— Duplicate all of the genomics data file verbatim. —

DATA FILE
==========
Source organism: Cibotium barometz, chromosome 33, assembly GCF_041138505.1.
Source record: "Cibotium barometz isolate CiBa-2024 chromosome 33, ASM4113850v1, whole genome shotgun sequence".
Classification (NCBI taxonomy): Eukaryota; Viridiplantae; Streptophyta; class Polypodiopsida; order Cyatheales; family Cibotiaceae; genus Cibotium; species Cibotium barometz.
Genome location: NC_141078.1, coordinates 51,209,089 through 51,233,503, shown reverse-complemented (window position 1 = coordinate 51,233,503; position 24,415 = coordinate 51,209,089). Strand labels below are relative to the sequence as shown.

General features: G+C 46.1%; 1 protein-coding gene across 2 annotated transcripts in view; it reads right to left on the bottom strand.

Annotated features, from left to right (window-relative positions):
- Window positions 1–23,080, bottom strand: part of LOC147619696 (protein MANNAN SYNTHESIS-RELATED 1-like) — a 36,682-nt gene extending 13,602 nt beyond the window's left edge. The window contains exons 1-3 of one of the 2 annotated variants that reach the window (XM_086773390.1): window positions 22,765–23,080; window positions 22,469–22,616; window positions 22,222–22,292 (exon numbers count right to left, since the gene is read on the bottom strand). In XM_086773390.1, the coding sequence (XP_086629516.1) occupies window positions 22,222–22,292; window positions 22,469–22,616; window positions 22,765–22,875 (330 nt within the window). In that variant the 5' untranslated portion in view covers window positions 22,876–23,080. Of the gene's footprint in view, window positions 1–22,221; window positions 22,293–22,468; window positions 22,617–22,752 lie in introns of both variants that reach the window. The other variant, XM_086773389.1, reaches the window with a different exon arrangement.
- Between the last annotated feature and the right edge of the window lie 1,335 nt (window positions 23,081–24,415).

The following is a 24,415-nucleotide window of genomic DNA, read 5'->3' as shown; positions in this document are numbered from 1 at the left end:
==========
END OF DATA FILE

Source organism: Cibotium barometz, chromosome 33, assembly GCF_041138505.1.
Source record: "Cibotium barometz isolate CiBa-2024 chromosome 33, ASM4113850v1, whole genome shotgun sequence".
Classification (NCBI taxonomy): Eukaryota; Viridiplantae; Streptophyta; class Polypodiopsida; order Cyatheales; family Cibotiaceae; genus Cibotium; species Cibotium barometz.
Genome location: NC_141078.1, coordinates 51,209,089 through 51,233,503, shown reverse-complemented (window position 1 = coordinate 51,233,503; position 24,415 = coordinate 51,209,089). Strand labels below are relative to the sequence as shown.

General features: G+C 46.1%; 1 protein-coding gene across 2 annotated transcripts in view; it reads right to left on the bottom strand.

Annotated features, from left to right (window-relative positions):
- Window positions 1–23,080, bottom strand: part of LOC147619696 (protein MANNAN SYNTHESIS-RELATED 1-like) — a 36,682-nt gene extending 13,602 nt beyond the window's left edge. The window contains exons 1-3 of one of the 2 annotated variants that reach the window (XM_086773390.1): window positions 22,765–23,080; window positions 22,469–22,616; window positions 22,222–22,292 (exon numbers count right to left, since the gene is read on the bottom strand). In XM_086773390.1, the coding sequence (XP_086629516.1) occupies window positions 22,222–22,292; window positions 22,469–22,616; window positions 22,765–22,875 (330 nt within the window). In that variant the 5' untranslated portion in view covers window positions 22,876–23,080. Of the gene's footprint in view, window positions 1–22,221; window positions 22,293–22,468; window positions 22,617–22,752 lie in introns of both variants that reach the window. The other variant, XM_086773389.1, reaches the window with a different exon arrangement.
- Between the last annotated feature and the right edge of the window lie 1,335 nt (window positions 23,081–24,415).

The following is a 24,415-nucleotide window of genomic DNA, read 5'->3' as shown; positions in this document are numbered from 1 at the left end: